Figure 4: Content model including content by many other entities: public affairs, publishing, strategic, physician referral teams, and others. All content in yellow circle references the content managed by my team.

3. The Analysis—A Reporting Process

Analysis is ongoing, as we all know. Whether it’s in pdf, dashboard, or other interactive format, the visualization of a body of work is most gratifying. It also can lead to a supremely successful feedback loop with particular clients. Here’s one example for you, the one I referenced in my presentation but didn’t include in the slides.

Skull Base Surgery Program

Clients: Neurosurgery & Otolaryngology Services

First off, I have to applaud these services for their collaboration. Collaboration between services in a health system can sometimes be very challenging. (Does the financial reimbursement model have something to do with that?) Whatever the cause, it takes forward-thinking specialists who can give patients an easier entry to get high quality care. And putting the patient first is the difference between a fair experience and an excellent one.

When we started work on the website for this program, our subject matter experts were very insistent on two things:

  1. We needed a program webpage.
  2. We needed webpages specific to anterior and lateral skull-base surgery.

Of course, I never say no to our stakeholders (in that direction lies madness…). I do, however say “and…”. In this case, I said, “and” to these pieces:

  1. What Are Skull Base Tumors
  2. Acoustic Neuroma: What to Expect at Surgery

These were experiments, of course. As you can see from the below screenshot, thanks to the experiments, the site traffic increased exponentially.

Image 5: Screenshot of Skull Base Tumors website report slide showing the exponential increase since publication in January 2020.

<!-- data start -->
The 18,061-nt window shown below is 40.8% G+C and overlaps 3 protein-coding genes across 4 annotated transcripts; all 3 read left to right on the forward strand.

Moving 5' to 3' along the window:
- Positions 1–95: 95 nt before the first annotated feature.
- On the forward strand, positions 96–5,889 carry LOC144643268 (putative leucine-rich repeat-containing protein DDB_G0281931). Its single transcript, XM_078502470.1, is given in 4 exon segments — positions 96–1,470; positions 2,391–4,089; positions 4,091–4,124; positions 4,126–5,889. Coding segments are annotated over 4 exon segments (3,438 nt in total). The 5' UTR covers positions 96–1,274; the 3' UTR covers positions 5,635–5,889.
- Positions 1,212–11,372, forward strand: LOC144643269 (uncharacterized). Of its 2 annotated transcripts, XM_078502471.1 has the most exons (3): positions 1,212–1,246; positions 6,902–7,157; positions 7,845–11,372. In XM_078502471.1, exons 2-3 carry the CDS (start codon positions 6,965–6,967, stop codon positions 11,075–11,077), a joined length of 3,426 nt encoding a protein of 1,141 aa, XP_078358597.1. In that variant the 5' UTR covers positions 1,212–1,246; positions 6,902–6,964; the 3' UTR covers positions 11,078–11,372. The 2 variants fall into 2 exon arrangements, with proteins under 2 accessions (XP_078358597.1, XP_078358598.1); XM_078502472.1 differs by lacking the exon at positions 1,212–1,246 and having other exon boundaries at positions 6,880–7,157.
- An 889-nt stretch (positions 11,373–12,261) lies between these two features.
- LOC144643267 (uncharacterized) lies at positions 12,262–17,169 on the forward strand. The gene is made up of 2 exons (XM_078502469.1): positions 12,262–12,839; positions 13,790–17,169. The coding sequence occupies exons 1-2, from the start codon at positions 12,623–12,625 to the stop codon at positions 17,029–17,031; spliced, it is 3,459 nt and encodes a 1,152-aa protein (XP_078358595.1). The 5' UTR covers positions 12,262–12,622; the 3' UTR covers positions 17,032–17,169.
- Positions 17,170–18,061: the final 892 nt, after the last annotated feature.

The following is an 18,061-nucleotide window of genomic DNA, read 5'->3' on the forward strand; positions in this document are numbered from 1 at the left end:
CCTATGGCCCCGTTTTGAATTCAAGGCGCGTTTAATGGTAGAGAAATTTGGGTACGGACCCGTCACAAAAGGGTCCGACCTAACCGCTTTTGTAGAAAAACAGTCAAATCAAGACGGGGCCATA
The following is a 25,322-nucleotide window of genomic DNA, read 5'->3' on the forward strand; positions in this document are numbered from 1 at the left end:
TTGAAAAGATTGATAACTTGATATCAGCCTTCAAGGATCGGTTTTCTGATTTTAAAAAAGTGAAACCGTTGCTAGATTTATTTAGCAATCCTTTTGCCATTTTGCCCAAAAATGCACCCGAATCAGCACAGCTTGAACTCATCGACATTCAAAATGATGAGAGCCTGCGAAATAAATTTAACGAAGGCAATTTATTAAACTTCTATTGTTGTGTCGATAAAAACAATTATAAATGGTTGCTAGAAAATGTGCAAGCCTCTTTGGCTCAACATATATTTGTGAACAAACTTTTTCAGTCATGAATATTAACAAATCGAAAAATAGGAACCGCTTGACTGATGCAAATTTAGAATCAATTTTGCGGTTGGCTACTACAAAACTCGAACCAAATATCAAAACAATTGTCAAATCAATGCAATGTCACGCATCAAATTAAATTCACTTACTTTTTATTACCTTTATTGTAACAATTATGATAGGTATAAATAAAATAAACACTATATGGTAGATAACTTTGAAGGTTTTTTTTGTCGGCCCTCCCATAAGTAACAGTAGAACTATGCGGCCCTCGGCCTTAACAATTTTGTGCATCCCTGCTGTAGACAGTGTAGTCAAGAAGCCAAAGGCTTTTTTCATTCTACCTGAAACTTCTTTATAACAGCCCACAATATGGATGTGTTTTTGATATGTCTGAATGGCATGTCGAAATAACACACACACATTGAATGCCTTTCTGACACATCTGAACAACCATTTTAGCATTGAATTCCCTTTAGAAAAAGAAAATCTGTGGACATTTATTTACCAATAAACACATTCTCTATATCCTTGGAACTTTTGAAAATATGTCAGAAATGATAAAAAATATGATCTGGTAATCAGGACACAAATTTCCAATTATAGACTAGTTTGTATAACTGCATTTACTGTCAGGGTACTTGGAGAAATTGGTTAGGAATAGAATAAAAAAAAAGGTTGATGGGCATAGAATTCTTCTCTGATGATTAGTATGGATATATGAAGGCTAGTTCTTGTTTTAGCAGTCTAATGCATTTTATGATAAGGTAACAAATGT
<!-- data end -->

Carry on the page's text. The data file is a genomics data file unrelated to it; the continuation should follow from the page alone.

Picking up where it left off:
Users want to know what they will experience, where, and how.

In the report back to the client, there may have been some shocked faces. Then there was increased belief in our credibility. Now there is serious excitement for all of us. We are ALL collaborators. 

I look forward to what we are compiling now to increase our positive patient experiences.

Feeling like a mad data scientist certainly increases my feelings of efficacy and satisfaction. There is nothing more satisfying than establishing a successful and collaborative team that cares about the end goal: empowering patients to find good, quality healthcare.

The Writeup

Then, in the presentation, I shared our content strategy template, which you can find here. It contains all the elements you would expect.

Image 6: U of U Health content strategy template. Developed after research online and with information from marketing plans.

As we continue to work on this year after year, we gather more information and build a greater understanding of our audiences. Will this someday lead to personalization and greater refinement for the sake of our users? I sure hope so!!

So there you have it! The autopsy, or at least the summary report. Let me know if you are using a documented content strategy and if it works for you. I’d love to hear your experiences.

*Werking it is a form of the verb “work” but in drag queen speak. If you want to meet the forerunners of pop culture, do a little research into drag queens. If not, just sit back. You’ll soon see many of their -isms of every kind in mainstream pop culture.

^Immense thanks to my support team—Ashley, Nisjet, Sophie, Spencer B., and Mike H.—your absolute domination of all the things that needed to be done while I was gone made me feel so grateful. You are beyond competent—you slay.